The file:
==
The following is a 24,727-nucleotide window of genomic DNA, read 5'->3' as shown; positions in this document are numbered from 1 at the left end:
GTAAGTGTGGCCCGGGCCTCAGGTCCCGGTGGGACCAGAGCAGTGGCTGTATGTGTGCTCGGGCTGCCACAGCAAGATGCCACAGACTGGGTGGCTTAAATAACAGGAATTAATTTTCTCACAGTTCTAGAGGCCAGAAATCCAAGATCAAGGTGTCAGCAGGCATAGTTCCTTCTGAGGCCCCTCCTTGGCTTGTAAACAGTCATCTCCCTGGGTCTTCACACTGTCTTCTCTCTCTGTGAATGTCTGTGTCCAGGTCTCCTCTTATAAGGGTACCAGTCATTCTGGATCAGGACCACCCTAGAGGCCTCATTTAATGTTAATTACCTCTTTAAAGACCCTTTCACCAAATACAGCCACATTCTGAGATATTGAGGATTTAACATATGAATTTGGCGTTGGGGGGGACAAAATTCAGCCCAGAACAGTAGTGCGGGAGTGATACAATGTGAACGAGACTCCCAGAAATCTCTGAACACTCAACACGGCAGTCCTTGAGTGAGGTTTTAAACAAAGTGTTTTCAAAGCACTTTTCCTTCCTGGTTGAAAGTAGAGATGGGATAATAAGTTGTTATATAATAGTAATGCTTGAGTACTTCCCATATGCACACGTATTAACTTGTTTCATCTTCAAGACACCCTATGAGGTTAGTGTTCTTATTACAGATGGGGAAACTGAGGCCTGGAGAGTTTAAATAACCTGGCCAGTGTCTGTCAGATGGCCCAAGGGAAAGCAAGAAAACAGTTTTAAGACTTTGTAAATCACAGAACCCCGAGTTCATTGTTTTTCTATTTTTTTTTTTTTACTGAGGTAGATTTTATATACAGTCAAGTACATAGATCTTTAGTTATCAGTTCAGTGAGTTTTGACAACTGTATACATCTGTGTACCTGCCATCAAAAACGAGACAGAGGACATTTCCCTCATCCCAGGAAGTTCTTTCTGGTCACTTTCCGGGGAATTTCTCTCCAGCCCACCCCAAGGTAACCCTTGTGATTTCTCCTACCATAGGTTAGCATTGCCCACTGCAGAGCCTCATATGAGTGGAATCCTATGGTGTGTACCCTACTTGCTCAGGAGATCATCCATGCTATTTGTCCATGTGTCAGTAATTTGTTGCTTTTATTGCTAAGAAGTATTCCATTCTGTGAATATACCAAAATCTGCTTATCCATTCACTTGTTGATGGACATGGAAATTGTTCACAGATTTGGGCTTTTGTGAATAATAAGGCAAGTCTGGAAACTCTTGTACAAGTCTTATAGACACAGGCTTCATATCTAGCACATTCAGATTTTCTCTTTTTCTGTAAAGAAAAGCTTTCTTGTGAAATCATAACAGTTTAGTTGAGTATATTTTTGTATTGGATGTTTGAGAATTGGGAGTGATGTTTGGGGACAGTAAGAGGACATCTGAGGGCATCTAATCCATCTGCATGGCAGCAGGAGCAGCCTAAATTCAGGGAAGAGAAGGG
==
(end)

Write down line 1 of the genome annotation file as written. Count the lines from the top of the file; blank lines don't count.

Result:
The following is a 24,727-nucleotide window of genomic DNA, read 5'->3' as shown; positions in this document are numbered from 1 at the left end: